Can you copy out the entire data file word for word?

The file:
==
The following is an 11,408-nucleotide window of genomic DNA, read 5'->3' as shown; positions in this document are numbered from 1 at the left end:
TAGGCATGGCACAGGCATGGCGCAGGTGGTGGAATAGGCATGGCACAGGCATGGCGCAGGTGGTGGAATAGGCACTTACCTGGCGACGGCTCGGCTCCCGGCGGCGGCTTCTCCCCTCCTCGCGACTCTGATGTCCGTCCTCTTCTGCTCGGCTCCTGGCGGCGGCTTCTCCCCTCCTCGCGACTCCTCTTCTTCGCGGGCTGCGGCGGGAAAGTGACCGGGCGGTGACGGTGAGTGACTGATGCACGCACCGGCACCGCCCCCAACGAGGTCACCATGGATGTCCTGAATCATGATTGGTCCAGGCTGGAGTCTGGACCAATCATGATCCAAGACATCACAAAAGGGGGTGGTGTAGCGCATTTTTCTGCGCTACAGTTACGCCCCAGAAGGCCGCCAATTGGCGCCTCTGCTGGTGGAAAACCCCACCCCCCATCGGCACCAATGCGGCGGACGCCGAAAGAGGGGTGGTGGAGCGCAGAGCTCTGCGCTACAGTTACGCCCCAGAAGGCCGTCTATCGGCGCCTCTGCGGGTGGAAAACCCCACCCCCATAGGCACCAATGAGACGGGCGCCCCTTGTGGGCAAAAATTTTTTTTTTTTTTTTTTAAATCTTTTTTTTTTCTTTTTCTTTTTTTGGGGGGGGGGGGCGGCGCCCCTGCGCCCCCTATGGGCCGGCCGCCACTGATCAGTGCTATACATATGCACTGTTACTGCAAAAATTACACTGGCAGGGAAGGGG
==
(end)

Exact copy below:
The following is an 11,408-nucleotide window of genomic DNA, read 5'->3' as shown; positions in this document are numbered from 1 at the left end:
TAGGCATGGCACAGGCATGGCGCAGGTGGTGGAATAGGCATGGCACAGGCATGGCGCAGGTGGTGGAATAGGCACTTACCTGGCGACGGCTCGGCTCCCGGCGGCGGCTTCTCCCCTCCTCGCGACTCTGATGTCCGTCCTCTTCTGCTCGGCTCCTGGCGGCGGCTTCTCCCCTCCTCGCGACTCCTCTTCTTCGCGGGCTGCGGCGGGAAAGTGACCGGGCGGTGACGGTGAGTGACTGATGCACGCACCGGCACCGCCCCCAACGAGGTCACCATGGATGTCCTGAATCATGATTGGTCCAGGCTGGAGTCTGGACCAATCATGATCCAAGACATCACAAAAGGGGGTGGTGTAGCGCATTTTTCTGCGCTACAGTTACGCCCCAGAAGGCCGCCAATTGGCGCCTCTGCTGGTGGAAAACCCCACCCCCCATCGGCACCAATGCGGCGGACGCCGAAAGAGGGGTGGTGGAGCGCAGAGCTCTGCGCTACAGTTACGCCCCAGAAGGCCGTCTATCGGCGCCTCTGCGGGTGGAAAACCCCACCCCCATAGGCACCAATGAGACGGGCGCCCCTTGTGGGCAAAAATTTTTTTTTTTTTTTTTTAAATCTTTTTTTTTTCTTTTTCTTTTTTTGGGGGGGGGGGGCGGCGCCCCTGCGCCCCCTATGGGCCGGCCGCCACTGATCAGTGCTATACATATGCACTGTTACTGCAAAAATTACACTGGCAGGGAAGGGG